Feeds

Brits blame Apple, Nokia, RIM et al for smartphone woes

Yet most problems appear network related

Secure remote control for conventional and virtual desktops

Smartphone owners are a vocal lot, willing to vent spleen to all and sundry when their handsets don't work as well as they expect them to.

The message for manufacturers is that they're generally ready to blame you for problems. Network operators can feel doubly relieved: smartphone owners are generally not willing to switch carriers.

So reveals a survey of British smartphone owners carried out during January and February this year by device testing company Fanfare. Some 155 individuals were questioned.

We should point out up front an important caveat: just over 89 per cent of those who took part in the survey said they own a smartphone, defined for the purposes of the study as "a mobile phone that combines voice services with applications including e-mail and/or internet access".

That definition takes in a broader array of devices than you might expect - these days, the ability to download apps is what sets smartphones apart - and the market penetration of true smartphones is actually around 14 per cent, according to most market watchers.

So either a large proportion of punters think their feature phone is a smartphone, or Fanfare's sample is significantly more biased towards smartphone usage than is the general population.

We have to assume Fanfare didn't specifically target smartphone users, since just over ten per cent of the sample said they didn't own such a device.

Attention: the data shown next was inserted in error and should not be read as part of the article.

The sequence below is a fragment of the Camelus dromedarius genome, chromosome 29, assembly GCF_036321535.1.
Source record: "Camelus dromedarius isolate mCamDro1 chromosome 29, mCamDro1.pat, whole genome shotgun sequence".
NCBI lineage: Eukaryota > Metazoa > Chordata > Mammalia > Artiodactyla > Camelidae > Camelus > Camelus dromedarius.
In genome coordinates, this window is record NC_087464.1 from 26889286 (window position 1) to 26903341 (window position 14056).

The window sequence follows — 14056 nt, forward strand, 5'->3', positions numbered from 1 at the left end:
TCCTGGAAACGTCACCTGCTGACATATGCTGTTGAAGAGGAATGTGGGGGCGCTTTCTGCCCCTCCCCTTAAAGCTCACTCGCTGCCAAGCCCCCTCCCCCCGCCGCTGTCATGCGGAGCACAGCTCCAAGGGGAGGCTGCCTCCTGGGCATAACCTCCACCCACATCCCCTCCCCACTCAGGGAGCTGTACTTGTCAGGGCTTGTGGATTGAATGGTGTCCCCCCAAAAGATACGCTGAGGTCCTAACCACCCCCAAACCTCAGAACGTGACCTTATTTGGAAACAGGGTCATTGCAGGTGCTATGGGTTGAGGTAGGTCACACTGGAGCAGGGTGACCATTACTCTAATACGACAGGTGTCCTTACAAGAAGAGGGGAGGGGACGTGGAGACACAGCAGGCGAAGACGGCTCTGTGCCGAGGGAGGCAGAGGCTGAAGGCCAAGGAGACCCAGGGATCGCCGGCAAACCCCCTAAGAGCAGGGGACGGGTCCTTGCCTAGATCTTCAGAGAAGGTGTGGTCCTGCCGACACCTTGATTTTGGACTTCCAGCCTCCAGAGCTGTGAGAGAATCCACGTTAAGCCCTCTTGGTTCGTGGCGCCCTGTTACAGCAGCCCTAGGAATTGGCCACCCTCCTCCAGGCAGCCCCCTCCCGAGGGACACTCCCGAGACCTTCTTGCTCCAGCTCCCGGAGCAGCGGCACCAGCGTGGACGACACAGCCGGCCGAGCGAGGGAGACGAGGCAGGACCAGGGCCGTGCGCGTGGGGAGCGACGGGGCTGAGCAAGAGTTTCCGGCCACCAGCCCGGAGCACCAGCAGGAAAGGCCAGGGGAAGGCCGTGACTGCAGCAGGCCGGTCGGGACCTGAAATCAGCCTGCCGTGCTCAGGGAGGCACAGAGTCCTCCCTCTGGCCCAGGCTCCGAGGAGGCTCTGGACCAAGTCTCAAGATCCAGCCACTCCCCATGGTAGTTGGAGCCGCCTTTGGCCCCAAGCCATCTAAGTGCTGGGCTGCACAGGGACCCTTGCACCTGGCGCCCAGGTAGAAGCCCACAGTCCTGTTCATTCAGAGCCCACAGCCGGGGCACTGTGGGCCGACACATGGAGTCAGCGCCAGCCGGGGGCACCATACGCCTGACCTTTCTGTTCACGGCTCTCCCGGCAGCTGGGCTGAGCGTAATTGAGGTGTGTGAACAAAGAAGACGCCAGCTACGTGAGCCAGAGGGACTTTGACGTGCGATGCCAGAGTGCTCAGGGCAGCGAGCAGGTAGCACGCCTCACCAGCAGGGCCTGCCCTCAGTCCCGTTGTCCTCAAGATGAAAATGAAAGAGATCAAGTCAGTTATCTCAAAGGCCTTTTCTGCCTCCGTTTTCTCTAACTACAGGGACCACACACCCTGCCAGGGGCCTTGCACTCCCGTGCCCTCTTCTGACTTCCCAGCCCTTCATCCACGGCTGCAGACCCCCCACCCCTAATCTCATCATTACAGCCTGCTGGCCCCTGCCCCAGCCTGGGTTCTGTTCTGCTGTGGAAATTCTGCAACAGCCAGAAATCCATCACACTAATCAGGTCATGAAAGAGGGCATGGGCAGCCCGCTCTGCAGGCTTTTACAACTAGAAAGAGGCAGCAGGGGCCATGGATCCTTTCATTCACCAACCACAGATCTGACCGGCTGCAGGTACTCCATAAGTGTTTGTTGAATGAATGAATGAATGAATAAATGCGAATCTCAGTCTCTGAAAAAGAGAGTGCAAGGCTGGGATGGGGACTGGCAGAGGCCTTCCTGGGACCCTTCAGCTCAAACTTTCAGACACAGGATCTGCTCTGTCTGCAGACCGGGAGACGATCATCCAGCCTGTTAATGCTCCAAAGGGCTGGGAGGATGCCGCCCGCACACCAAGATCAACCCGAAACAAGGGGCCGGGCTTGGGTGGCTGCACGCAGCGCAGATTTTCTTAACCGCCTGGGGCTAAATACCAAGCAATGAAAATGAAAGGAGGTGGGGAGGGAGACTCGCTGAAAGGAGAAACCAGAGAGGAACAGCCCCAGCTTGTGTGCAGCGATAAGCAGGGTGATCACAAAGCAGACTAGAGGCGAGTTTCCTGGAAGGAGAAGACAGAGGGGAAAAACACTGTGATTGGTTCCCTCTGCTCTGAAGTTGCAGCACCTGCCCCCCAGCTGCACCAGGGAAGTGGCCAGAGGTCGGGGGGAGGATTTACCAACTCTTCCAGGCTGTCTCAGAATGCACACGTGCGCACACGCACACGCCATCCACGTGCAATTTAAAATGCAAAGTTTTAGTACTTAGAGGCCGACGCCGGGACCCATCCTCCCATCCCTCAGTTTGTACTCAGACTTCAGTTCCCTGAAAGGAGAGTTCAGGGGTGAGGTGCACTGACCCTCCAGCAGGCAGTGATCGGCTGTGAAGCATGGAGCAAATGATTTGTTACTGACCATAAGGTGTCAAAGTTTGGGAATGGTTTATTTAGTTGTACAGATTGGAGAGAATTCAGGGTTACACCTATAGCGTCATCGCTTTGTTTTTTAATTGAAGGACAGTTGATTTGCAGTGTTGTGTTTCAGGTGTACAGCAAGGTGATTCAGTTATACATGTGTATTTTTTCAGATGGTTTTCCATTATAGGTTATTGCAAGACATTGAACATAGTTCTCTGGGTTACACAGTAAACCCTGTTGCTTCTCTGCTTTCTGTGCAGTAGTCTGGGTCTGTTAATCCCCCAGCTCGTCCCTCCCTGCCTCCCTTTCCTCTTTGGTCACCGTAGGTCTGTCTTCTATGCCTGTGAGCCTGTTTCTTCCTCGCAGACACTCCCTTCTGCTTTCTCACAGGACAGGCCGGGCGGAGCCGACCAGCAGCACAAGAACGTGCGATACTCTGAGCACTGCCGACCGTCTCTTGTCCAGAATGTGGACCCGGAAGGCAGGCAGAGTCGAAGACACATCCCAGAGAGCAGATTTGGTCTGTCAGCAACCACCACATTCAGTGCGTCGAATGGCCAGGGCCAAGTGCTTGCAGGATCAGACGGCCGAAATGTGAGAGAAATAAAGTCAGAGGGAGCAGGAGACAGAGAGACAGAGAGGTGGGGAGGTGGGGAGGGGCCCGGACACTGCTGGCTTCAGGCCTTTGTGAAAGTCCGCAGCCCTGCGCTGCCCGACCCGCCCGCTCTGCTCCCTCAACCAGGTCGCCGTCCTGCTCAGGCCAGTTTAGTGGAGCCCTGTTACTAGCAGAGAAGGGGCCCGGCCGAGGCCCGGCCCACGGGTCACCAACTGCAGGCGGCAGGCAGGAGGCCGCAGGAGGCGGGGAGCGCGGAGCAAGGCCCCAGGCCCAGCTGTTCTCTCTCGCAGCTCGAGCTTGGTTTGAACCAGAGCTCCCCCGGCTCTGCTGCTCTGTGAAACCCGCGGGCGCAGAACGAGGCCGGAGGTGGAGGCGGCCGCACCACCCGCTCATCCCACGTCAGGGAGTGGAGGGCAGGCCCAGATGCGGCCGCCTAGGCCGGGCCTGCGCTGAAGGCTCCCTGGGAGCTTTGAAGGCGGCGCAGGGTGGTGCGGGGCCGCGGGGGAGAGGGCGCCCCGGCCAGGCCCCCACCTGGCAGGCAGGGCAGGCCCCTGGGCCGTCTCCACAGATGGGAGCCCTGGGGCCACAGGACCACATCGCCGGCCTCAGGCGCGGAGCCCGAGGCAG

So what did the 'smartphone' owners say? Their responses don't make comfortable reading for manufacturers or suppliers. While 34.6 per cent of respondents said they were generally happy with their phone's performance, 57.1 per cent were disappointed.

A staggering 80.3 per cent of respondents said they experience problems like application glitches, compatibility issues, crashing or freezing some of the time (51.5 per cent) or all of the time (28.8 per cent).

The essential guide to IT transformation

More from The Register

next story
So, Apple won't sell cheap kit? Prepare the iOS garden wall WRECKING BALL
It can throw the low cost race if it looks to the cloud
Samsung Gear S: Quick, LAUNCH IT – before Apple straps on iWatch
Full specs for wrist-mounted device here ... but who'll buy it?
Apple promises to lift Curse of the Drained iPhone 5 Battery
Have you tried turning it off and...? Never mind, here's a replacement
Now that's FIRE WIRE: HP recalls 6 MILLION burn-risk laptop cables
Right in the middle of Burning Mains Man week
HUGE iPAD? Maybe. HUGE ADVERTS? That's for SURE
Noo! Hand not big enough! Don't look at meee!
AMD unveils 'single purpose' graphics card for PC gamers and NO ONE else
Chip maker claims the Radeon R9 285 is 'best in its class'
prev story

Whitepapers

5 things you didn’t know about cloud backup
IT departments are embracing cloud backup, but there’s a lot you need to know before choosing a service provider. Learn all the critical things you need to know.
Implementing global e-invoicing with guaranteed legal certainty
Explaining the role local tax compliance plays in successful supply chain management and e-business and how leading global brands are addressing this.
Backing up Big Data
Solving backup challenges and “protect everything from everywhere,” as we move into the era of big data management and the adoption of BYOD.
Consolidation: The Foundation for IT Business Transformation
In this whitepaper learn how effective consolidation of IT and business resources can enable multiple, meaningful business benefits.
High Performance for All
While HPC is not new, it has traditionally been seen as a specialist area – is it now geared up to meet more mainstream requirements?